At that time, the sect was growing as people from around the country descended on Waco in preparation for April 22, 1959, the date foretold as "the establishment of the Kingdom of God on earth in Waco' by Florence Houteff, the wife and successor of the group's founder.
When her prediction failed, the group found itself embroiled in lawsuits by people who had sold their worldly goods to join. In that climate, the Davidians sold off all but 77 acres of their property for $181,000 in February 1961.
Since then, the group has never borrowed money against the property. No collateral-secured loans to the group or Mr. Koresh are registered at the courthouse, where they would normally be recorded by lenders. Because the compound land is held in the name of the General Association of Davidian 7th Day Adventists, title to the property has been disputed in at least six lawsuits since 1965 by factions claiming to be the successors to the General Association's assets.
Those lawsuits are legendary around the McLennan County Courthouse, recalled by clerks with a mixture of fondness and frustration. The files bulge with amateur legal pleadings-often rambling, quasi-religious, illegible and malapropos.
Through legal pleadings, wills and deeds filed by the leaders over the years, the control of the faction and its assets can be traced to Vernon Howell, now known as David Koresh.
From 1984 until now, Mr. Koresh has engaged in numerous courtroom clashes with George Roden, son of Lois Roden, who led the sect until the mid-1980s. The documents show that Mrs. Roden supported Mr. Koresh against her son in the struggles to succeed her as master of the compound and its property.
The legal papers show that the litigants squabbled tirelessly over assets-such as used cars and trucks, and farm equipment-that weren't glamorous and, other than land, not inherently valuable.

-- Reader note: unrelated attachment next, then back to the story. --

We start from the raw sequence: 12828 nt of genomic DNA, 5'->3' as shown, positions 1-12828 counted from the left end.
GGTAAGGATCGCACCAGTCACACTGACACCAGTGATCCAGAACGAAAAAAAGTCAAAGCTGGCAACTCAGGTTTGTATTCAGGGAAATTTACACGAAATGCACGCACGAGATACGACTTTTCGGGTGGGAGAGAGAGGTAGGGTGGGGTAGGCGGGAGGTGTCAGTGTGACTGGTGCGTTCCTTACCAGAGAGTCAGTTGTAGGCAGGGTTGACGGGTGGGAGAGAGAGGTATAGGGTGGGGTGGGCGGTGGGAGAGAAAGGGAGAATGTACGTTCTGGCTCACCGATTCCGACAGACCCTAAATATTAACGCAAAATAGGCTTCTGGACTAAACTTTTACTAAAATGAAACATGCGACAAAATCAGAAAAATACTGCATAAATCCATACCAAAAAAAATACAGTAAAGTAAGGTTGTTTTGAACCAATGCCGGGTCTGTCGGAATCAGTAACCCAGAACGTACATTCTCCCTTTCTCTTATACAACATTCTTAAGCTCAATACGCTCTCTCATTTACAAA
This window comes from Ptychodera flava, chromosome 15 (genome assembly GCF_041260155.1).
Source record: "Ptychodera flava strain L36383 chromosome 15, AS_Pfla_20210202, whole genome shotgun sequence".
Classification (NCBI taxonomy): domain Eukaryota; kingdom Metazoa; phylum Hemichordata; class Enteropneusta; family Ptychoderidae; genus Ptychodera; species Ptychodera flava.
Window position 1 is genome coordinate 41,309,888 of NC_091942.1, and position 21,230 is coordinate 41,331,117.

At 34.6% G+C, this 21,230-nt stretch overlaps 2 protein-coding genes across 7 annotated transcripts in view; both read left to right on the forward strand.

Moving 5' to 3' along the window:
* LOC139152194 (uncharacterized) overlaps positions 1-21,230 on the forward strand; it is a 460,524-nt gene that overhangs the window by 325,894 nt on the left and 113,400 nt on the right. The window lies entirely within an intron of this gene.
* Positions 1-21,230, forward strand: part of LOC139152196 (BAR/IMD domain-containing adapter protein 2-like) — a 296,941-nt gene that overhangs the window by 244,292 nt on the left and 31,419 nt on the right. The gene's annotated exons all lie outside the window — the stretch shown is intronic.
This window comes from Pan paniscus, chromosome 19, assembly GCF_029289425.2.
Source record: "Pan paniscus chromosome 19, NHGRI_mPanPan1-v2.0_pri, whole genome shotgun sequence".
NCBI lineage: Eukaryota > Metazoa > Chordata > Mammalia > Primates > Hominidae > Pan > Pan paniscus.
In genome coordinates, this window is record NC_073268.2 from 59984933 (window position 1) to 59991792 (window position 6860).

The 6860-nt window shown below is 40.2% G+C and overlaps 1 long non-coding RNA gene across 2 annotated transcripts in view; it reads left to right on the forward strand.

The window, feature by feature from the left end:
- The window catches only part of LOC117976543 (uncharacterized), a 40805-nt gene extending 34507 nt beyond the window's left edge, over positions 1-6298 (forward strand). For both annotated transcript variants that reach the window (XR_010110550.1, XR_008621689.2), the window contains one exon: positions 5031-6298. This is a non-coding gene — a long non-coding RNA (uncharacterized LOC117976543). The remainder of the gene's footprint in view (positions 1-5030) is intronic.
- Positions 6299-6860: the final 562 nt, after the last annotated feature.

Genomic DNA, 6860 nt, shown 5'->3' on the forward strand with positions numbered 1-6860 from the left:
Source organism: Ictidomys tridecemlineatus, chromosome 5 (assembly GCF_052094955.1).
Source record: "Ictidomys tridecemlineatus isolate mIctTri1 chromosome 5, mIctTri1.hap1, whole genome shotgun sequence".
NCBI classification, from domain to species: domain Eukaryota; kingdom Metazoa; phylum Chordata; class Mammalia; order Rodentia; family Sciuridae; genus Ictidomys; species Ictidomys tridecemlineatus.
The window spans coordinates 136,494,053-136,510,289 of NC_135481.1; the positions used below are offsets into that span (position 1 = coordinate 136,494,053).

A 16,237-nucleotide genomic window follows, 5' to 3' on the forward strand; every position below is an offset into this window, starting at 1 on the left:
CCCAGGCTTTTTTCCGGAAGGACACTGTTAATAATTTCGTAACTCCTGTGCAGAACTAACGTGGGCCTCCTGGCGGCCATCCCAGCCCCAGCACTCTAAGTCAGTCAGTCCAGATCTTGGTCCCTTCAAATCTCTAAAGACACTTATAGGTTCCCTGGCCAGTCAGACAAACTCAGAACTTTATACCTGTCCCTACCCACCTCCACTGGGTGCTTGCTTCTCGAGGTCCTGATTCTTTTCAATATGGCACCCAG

When George Roden's mother died in 1986, she left an estate valued at $22,000 to the church and her children, but expressly provided that her son George would not control the estate, instead designating two of her other children as executors. Mr. Roden contested the will for years in court.
The dispute between Mr. Koresh and Mr. Roden peaked in a November 1987 gunfight at the compound. Mr. Koresh and his followers were tried on attempted murder charges, but his case was dismissed after a hung jury, and his associates were acquitted. Mr. Roden was not charged.
In the course of his lawsuits against Mr. Koresh, Mr. Roden was found in contempt of court and jailed for filing numerous obscene pleadings in which he invoked curses and wished AIDS, herpes and other misfortunes on judges.
He eventually moved to Odessa, where he was arrested and found not guilty by reason of insanity in the murder of a man he claimed was an assassin sent by Mr. Koresh. Committed to a state mental hospital, Mr. Roden continued to churn out handwritten lawsuits and legal pleadings.
State records show that the 25-year-old son of Mr. Roden, Joshua Roden, is among the 43 people who hold driver's licenses listing the compound as their home.